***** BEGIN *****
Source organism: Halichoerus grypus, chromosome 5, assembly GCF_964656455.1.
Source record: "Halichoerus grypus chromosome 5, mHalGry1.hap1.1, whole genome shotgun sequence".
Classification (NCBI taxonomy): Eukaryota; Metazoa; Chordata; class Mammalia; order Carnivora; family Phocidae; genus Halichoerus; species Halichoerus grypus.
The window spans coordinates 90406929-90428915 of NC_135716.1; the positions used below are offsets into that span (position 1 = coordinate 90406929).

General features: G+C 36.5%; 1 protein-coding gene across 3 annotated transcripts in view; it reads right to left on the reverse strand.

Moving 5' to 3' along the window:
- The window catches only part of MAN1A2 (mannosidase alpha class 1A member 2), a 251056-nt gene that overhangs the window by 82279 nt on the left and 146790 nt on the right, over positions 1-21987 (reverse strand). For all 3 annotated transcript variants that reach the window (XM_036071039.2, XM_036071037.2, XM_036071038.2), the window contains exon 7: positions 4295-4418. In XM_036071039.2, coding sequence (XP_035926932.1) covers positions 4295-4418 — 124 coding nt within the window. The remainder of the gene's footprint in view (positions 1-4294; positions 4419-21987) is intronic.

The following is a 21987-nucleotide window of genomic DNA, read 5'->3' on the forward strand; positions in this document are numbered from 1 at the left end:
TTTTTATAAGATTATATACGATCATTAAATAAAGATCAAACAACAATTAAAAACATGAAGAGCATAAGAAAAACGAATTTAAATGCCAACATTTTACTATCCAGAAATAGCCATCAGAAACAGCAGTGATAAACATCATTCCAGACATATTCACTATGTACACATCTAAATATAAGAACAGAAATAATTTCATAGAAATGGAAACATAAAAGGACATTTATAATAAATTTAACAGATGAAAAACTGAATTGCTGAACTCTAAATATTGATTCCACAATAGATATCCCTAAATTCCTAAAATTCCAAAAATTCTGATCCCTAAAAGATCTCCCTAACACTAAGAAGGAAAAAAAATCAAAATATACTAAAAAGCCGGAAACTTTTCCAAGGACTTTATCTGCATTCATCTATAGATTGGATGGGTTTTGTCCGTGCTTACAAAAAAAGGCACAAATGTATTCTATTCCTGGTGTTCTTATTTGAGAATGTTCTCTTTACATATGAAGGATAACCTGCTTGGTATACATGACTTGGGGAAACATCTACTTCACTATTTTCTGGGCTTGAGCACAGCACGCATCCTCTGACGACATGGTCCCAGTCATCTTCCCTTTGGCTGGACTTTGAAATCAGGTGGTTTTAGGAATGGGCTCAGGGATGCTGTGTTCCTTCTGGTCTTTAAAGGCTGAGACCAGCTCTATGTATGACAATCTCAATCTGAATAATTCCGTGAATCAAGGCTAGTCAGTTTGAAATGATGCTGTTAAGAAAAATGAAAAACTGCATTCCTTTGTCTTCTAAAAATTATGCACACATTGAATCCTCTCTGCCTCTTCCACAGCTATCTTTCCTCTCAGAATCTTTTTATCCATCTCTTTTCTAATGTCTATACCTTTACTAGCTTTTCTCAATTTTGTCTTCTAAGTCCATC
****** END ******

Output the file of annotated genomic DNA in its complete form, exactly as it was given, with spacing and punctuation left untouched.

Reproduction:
Source organism: Halichoerus grypus, chromosome 5, assembly GCF_964656455.1.
Source record: "Halichoerus grypus chromosome 5, mHalGry1.hap1.1, whole genome shotgun sequence".
Classification (NCBI taxonomy): Eukaryota; Metazoa; Chordata; class Mammalia; order Carnivora; family Phocidae; genus Halichoerus; species Halichoerus grypus.
The window spans coordinates 90406929-90428915 of NC_135716.1; the positions used below are offsets into that span (position 1 = coordinate 90406929).

General features: G+C 36.5%; 1 protein-coding gene across 3 annotated transcripts in view; it reads right to left on the reverse strand.

Moving 5' to 3' along the window:
- The window catches only part of MAN1A2 (mannosidase alpha class 1A member 2), a 251056-nt gene that overhangs the window by 82279 nt on the left and 146790 nt on the right, over positions 1-21987 (reverse strand). For all 3 annotated transcript variants that reach the window (XM_036071039.2, XM_036071037.2, XM_036071038.2), the window contains exon 7: positions 4295-4418. In XM_036071039.2, coding sequence (XP_035926932.1) covers positions 4295-4418 — 124 coding nt within the window. The remainder of the gene's footprint in view (positions 1-4294; positions 4419-21987) is intronic.

The following is a 21987-nucleotide window of genomic DNA, read 5'->3' on the forward strand; positions in this document are numbered from 1 at the left end:
TTTTTATAAGATTATATACGATCATTAAATAAAGATCAAACAACAATTAAAAACATGAAGAGCATAAGAAAAACGAATTTAAATGCCAACATTTTACTATCCAGAAATAGCCATCAGAAACAGCAGTGATAAACATCATTCCAGACATATTCACTATGTACACATCTAAATATAAGAACAGAAATAATTTCATAGAAATGGAAACATAAAAGGACATTTATAATAAATTTAACAGATGAAAAACTGAATTGCTGAACTCTAAATATTGATTCCACAATAGATATCCCTAAATTCCTAAAATTCCAAAAATTCTGATCCCTAAAAGATCTCCCTAACACTAAGAAGGAAAAAAAATCAAAATATACTAAAAAGCCGGAAACTTTTCCAAGGACTTTATCTGCATTCATCTATAGATTGGATGGGTTTTGTCCGTGCTTACAAAAAAAGGCACAAATGTATTCTATTCCTGGTGTTCTTATTTGAGAATGTTCTCTTTACATATGAAGGATAACCTGCTTGGTATACATGACTTGGGGAAACATCTACTTCACTATTTTCTGGGCTTGAGCACAGCACGCATCCTCTGACGACATGGTCCCAGTCATCTTCCCTTTGGCTGGACTTTGAAATCAGGTGGTTTTAGGAATGGGCTCAGGGATGCTGTGTTCCTTCTGGTCTTTAAAGGCTGAGACCAGCTCTATGTATGACAATCTCAATCTGAATAATTCCGTGAATCAAGGCTAGTCAGTTTGAAATGATGCTGTTAAGAAAAATGAAAAACTGCATTCCTTTGTCTTCTAAAAATTATGCACACATTGAATCCTCTCTGCCTCTTCCACAGCTATCTTTCCTCTCAGAATCTTTTTATCCATCTCTTTTCTAATGTCTATACCTTTACTAGCTTTTCTCAATTTTGTCTTCTAAGTCCATC